So what does all this mean for New Zealand? Although we didn’t feature in the survey (isn’t it always the way), Australian institutions scored well in terms of their website accessibility and social media presence, but poorly in the other categories.

It’s tempting to think that must be the same result for New Zealand, but is that fair? In fact a lot of hard thinking is going on across a number of our cultural and heritage organisations about how to best maximise the potential that digital technology has to offer, both in terms of embracing disruptive opportunities to share cultural content, and digitising collections to make them more accessible.

In August 2016 The Museum of New Zealand Te Papa Tongarewa launched its Mahuki innovation accelerator and incubator. Through Mahuki, Te Papa is combining the talents of the cultural and creative tech sector to enhance public engagement with culture and heritage through digital means.

Te Papa Wikimedia Commons

Te Papa. Source: Wikimedia Commons

Last year ten teams of entrepreneurs successfully developed solutions to 13 challenges facing Te Papa, as it seeks to enhance engagement with its rich and unique collection. Mahuki is currently preparing for the next wave of participants to help tackle a new set of challenges. Having an in-house incubator means that Te Papa joins other cultural institutions such as the Smithsonian, the British Museum and the Met in pushing the boundaries between culture and tech.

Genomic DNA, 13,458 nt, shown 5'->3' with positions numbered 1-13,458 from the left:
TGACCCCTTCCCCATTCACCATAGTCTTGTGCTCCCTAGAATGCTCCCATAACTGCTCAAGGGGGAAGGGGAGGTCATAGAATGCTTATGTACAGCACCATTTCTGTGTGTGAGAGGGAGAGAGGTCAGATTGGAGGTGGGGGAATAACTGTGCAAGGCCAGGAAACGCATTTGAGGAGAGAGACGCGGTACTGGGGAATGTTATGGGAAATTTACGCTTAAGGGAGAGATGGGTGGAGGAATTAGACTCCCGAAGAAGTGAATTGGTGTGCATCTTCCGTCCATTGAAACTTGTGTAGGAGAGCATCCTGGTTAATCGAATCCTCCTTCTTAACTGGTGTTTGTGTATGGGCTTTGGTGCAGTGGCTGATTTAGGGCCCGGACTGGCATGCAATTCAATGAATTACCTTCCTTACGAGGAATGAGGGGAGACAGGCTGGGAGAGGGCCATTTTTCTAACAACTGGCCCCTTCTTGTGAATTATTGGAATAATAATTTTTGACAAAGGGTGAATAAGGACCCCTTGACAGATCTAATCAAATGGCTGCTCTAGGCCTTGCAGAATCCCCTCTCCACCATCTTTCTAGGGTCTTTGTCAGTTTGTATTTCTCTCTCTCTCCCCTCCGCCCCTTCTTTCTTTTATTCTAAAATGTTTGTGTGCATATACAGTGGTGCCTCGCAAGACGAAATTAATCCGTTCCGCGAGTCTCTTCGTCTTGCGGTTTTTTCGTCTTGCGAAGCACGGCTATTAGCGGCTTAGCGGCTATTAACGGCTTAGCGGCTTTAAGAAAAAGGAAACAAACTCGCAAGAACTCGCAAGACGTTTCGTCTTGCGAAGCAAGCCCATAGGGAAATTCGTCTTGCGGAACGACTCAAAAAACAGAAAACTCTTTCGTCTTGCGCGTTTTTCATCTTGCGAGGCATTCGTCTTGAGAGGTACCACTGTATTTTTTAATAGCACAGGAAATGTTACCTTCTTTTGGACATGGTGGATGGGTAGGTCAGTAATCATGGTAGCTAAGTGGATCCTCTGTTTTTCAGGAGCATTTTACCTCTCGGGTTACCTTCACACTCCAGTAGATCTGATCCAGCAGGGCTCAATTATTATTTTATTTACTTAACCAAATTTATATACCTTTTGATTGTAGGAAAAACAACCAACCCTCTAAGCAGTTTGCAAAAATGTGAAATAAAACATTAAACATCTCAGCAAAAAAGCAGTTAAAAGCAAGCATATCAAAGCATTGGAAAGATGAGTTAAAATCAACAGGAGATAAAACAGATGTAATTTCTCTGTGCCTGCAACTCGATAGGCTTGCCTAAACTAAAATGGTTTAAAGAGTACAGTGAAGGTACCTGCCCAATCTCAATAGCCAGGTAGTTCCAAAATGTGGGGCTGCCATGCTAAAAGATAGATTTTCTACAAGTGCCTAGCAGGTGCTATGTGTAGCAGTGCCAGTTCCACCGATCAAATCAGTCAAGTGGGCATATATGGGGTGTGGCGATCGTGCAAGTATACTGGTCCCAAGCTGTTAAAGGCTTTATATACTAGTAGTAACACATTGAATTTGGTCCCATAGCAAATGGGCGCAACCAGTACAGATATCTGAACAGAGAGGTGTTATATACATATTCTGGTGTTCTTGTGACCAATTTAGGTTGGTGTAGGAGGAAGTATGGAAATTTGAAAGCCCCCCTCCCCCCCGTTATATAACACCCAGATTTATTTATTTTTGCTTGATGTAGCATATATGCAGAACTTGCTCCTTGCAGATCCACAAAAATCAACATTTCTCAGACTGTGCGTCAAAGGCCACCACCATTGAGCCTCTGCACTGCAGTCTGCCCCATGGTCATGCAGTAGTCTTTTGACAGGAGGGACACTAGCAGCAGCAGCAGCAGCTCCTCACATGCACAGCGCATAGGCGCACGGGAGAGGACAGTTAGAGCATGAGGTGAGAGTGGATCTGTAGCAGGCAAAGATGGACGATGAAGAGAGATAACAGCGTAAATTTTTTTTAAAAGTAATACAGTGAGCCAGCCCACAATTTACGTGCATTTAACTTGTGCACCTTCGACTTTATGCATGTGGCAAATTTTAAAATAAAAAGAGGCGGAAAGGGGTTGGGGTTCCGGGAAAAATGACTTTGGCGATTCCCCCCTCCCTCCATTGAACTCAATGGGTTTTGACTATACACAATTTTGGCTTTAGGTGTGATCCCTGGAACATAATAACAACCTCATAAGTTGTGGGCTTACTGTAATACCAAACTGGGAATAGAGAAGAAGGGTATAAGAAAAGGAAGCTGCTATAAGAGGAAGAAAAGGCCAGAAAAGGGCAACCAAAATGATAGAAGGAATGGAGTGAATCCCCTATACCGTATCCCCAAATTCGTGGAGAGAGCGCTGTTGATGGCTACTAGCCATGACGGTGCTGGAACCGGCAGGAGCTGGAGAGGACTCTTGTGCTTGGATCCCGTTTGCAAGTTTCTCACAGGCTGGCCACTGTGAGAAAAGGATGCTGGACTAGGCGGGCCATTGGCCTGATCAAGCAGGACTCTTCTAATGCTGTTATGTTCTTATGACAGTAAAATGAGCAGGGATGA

But these opportunities are not just available to our big museums. Quietly over the last few years the team behind NZMuseums has been supporting smaller, regional museums to digitise their collections through this online directory and collections management database.

Having a digital presence online allows some of our smallest and most unique museums – from the Kauri Museum in Matakohe to the Rakiura Museum on Stewart Island – to enhance their visibility and share their collections beyond their physical walls.

Heritage organisations are also exploring these concepts. Heritage New Zealand has supported the development of a series of mobile apps, including ‘High Street Stories’, which uses augmented reality to recreate Christchurch’s Victorian and Edwardian High Street precinct, and the Waikato Wars Driving Tour app, which uses audio and visual information to guide visitors through the story of this important conflict.

high street2

High Street, Christchurch. Source: Wikipedia.

Heritage New Zealand is also looking at how virtual reality can be used in support of heritage listing applications to help better protect New Zealand’s built heritage, as well as help recreate some of the country’s now lost iconic locations.

While great work is already underway, it’s clear that there is plenty of opportunity for technology to help tell the unique story of New Zealand’s cultural institutions.

Coming back to our old Professor, I imagine the idea of replacing his slide collection with a Google search or a virtual reality headset wouldn’t have gone down too well initially, but over time I can see him embracing it whole-heartedly.

Our history is part of what makes us unique, but these stories need to be constantly retold and given life. Technology doesn’t threaten this, but can only make these stories stronger and more relevant.

If our old Professor could embrace it, why can’t we?